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Memphis has always been the leader of dirty work in the world - Sleepy John Estes, from The Voice of the Blues

Author Topic: SOTM June 19th - Red Cross Store  (Read 2764 times)

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Offline Johnm

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Re: SOTM June 19th - Red Cross Store
« Reply #60 on: June 29, 2015, 10:52:14 AM »
Thanks for the clarification, Chris.  It certainly does go a long ways toward explaining the extent of the difference in the sound in parts 1 and 2.  The weird halting feel that Walter Davis got in the intro to Part 2, and so many of his other songs, seems like some kind of musical genetic marker for him.
All best,
Johnm

Offline Prof Scratchy

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Re: SOTM June 19th - Red Cross Store
« Reply #61 on: June 29, 2015, 01:49:16 PM »
To my ear, neither of these performances sounds like Sykes ,

Offline banjochris

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Re: SOTM June 19th - Red Cross Store
« Reply #62 on: June 29, 2015, 06:11:05 PM »
There's definitely something weird going on with Davis' discography -- according to B&GR all the recordings of Red Cross Blues (2 matrices of part 1 and one of part 2) have piano by Roosevelt Sykes (as Willie Kelly) and Davis' first recording on piano is Sloppy Drunk Again.

Also, Document's complete Walter Davis starts in 1933 with Red Cross Blues, leaving 20-odd titles pre-1933 unissued, plus 6 recordings from 2 August 1933. Unless those tracks are issued on the complete Roosevelt Sykes, I'm not sure. But Red Cross #2 sounds more like Davis to me than part 1 does.

Very odd.

Offline Davey Bob

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Re: SOTM June 19th - Red Cross Store
« Reply #63 on: July 17, 2017, 01:13:33 AM »
Many thanks for your research efforts here.

I stumbled upon this thread while checking out the origins of this song. I appropriated the refrain of 'I told 'em no!' in this protest song about the fracking industry in my local area (actually the entire community told 'em no & we kicked 'em out!  ;D).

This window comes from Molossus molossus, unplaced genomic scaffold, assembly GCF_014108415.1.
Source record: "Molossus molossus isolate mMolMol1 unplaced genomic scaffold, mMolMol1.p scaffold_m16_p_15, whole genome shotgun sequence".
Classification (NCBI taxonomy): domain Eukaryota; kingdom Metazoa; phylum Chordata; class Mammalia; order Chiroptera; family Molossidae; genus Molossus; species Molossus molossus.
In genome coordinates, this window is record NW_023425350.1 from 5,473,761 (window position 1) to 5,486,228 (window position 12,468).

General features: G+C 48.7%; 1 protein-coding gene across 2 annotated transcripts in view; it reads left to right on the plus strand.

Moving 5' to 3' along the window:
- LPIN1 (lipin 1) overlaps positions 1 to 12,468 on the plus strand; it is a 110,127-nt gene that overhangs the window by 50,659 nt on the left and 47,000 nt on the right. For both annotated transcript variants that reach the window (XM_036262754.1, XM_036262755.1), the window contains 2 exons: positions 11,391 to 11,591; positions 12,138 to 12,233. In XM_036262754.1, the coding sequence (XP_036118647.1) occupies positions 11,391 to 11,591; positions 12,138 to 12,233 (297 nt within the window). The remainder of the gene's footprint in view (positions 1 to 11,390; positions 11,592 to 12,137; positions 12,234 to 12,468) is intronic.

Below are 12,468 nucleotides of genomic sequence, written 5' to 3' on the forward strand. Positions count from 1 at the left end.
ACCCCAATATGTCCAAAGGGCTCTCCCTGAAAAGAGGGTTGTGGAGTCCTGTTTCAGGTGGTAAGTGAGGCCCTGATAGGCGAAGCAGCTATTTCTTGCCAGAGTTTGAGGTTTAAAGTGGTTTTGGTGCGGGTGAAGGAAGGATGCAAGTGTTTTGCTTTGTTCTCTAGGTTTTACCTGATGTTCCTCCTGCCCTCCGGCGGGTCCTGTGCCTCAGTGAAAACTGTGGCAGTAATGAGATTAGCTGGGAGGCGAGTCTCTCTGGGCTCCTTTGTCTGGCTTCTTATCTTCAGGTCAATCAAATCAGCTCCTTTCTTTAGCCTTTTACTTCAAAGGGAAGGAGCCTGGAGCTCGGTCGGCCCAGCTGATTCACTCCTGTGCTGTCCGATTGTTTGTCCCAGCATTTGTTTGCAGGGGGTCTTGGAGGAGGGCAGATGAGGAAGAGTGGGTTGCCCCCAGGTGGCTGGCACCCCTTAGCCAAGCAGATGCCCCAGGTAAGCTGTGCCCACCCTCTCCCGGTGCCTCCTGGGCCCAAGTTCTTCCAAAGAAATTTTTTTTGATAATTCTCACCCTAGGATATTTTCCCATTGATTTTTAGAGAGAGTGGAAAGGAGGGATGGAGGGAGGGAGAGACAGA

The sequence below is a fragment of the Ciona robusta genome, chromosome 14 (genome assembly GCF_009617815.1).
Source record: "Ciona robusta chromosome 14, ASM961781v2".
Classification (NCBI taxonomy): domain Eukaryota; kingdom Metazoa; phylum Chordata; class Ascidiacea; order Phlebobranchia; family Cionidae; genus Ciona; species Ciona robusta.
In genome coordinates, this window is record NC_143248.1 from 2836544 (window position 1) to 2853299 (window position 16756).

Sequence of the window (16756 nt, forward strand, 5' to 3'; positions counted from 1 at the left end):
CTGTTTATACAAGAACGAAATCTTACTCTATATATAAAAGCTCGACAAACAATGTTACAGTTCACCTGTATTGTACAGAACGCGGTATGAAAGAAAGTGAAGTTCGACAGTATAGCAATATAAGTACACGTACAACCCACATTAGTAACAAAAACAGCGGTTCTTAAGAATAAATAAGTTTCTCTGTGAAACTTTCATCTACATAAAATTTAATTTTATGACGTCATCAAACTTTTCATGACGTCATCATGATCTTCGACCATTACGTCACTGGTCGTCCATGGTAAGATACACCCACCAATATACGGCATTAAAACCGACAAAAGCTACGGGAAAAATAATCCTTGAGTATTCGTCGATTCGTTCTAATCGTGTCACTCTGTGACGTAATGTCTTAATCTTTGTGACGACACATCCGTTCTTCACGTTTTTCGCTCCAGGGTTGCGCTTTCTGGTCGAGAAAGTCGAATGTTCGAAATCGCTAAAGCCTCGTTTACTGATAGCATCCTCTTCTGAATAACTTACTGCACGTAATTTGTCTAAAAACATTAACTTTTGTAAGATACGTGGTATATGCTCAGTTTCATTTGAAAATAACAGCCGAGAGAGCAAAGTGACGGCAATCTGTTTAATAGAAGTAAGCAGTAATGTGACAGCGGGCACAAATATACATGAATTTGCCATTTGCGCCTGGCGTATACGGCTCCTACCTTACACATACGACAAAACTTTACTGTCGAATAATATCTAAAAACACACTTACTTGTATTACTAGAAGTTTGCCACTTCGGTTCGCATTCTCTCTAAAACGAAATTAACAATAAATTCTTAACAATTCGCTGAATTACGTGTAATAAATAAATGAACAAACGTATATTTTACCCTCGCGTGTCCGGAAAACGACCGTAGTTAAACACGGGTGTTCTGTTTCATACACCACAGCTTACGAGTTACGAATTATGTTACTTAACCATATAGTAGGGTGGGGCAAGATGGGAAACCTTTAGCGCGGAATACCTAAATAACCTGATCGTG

Offline Prof Scratchy

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Re: SOTM June 19th - Red Cross Store
« Reply #64 on: September 25, 2017, 08:04:37 AM »
Me and Kid Lucas (thomas8 on WC) were having a go at this on Saturday. Here's a link to the file on Soundcloud:
https://soundcloud.com/aj0347/red-cross-store

Offline Johnm

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Re: SOTM June 19th - Red Cross Store
« Reply #65 on: September 26, 2017, 06:00:13 AM »
You guys sound really good, Prof!  Great time, Thomas, and great singing, Scratchy!
All best,
Johnm

Offline DavidCrosbie

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Re: SOTM June 19th - Red Cross Store
« Reply #66 on: September 26, 2017, 07:11:01 AM »
On Forrest City Joe's version...

The link doesn't work for my computer. As it happens, I have two issued tracks on LP and CD. More to the point, I've found how to access the original unedited recording, about a minute longer than the commercial issues. The trick is to visit the
Association for Cultural Equity http://research.culturalequity.org
Then browse by: Collection/Session then Southern US 1959 and 1960 then on page 2 Hughes 10/59

Once you get used to the navigation, you can listen to and/or download recordings ? and likewise view and/or download photos which Alan took at the sessions.

So here's the Red Cross Store recording http://research.culturalequity.org/rc-b2/get-audio-detailed-recording.do?recordingId=6117
(The link takes you to a page with a file-player.)

And here's Forrest City Joe at the piano with his harmonic rack around his neck.


There's another photo in Shirley Collins' America Over the Water



In this book Shirley tells the story of the recording, as does Alan in The Land where the Blues Began



It started with the recording which became Blues in the Mississippi Night, in which Big Bill and Memphis Slim celebrated
Quote
"Naw, man, that's Mister Charley Houlin, the best friend we ever had in this part of the country, really a friend to our people. He was the man we all run to when somebody mistreated us," Big Bill told me.

"Otherwise known as the Mercy Man." Memphis added.

He then told a tale of Charlie Houlin taking up the complaint of a Black man under his protection. The local sheriff was living in one of his houses but refusing to pay the rent. Houlin confronted the sheriff and actually shot him. Alan was so taken with the story that he went to Hughes specifically to meet this hero. Houlin sent him to Forest City Joe, and told him of the Blues scene in West Memphis ? warning Alan to check in with the police before looking for music. This was fortunate advice, as Alan was indeed stopped and held by the West Memphis police, who grudgingly released him when it was confirmed that he had announced himself.

When Forrest City Joe described the joint where he would be playing, Alan decided that it was no place for a woman, so found a motel where he
Quote
stashed Shirley for safety's stake.
Two worried nights later he collected her and
Quote
we did burn rubber and got out of West Memphis, Arkansas
« Last Edit: September 26, 2017, 06:08:53 PM by DavidCrosbie »

Offline Prof Scratchy

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Re: SOTM June 19th - Red Cross Store
« Reply #67 on: September 26, 2017, 08:48:16 AM »
That Forrest City Joe version's a rocker! Thanks for posting it.


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